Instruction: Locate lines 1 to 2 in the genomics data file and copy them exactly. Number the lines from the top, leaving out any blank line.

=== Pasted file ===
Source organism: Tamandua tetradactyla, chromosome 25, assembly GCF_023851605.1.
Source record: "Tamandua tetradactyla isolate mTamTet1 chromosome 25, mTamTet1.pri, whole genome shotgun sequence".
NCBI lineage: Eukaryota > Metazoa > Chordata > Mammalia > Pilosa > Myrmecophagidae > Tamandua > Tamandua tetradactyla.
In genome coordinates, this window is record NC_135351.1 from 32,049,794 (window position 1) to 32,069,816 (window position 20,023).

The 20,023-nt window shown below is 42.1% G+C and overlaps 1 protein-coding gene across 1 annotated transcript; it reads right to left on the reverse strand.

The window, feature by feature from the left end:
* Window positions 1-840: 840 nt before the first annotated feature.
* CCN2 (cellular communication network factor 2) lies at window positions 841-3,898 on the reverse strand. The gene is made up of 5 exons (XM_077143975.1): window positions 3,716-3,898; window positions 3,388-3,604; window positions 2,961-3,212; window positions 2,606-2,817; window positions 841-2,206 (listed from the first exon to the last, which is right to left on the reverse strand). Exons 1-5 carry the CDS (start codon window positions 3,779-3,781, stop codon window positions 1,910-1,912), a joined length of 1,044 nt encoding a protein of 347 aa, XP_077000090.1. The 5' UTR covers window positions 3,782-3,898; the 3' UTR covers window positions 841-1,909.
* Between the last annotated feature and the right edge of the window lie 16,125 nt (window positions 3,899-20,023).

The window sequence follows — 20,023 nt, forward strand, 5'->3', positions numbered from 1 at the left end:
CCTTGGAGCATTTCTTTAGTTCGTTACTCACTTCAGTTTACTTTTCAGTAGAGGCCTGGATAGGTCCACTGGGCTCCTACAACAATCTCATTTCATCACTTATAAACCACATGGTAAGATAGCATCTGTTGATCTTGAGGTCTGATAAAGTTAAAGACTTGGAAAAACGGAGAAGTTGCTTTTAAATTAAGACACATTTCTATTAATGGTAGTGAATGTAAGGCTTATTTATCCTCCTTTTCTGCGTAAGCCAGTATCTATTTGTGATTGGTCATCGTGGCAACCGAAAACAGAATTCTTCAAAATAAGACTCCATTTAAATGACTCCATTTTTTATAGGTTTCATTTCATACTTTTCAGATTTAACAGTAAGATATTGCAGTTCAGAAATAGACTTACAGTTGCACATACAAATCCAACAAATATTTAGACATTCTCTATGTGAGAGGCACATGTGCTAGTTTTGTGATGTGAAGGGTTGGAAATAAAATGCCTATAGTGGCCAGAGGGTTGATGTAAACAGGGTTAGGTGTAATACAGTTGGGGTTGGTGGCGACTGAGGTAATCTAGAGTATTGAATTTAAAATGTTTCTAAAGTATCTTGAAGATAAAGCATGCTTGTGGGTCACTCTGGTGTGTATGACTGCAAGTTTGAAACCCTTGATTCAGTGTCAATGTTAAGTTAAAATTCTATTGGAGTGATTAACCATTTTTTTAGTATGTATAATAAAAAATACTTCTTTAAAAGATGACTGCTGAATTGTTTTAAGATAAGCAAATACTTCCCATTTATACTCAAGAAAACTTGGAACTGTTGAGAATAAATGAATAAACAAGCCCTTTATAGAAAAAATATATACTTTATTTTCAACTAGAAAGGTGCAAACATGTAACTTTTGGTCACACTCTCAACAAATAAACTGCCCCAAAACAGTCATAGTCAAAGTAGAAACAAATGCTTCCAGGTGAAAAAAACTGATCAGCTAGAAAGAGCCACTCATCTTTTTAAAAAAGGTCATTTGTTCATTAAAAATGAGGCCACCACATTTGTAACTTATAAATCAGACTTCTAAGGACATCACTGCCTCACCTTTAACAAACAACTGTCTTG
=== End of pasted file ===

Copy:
Source organism: Tamandua tetradactyla, chromosome 25, assembly GCF_023851605.1.
Source record: "Tamandua tetradactyla isolate mTamTet1 chromosome 25, mTamTet1.pri, whole genome shotgun sequence".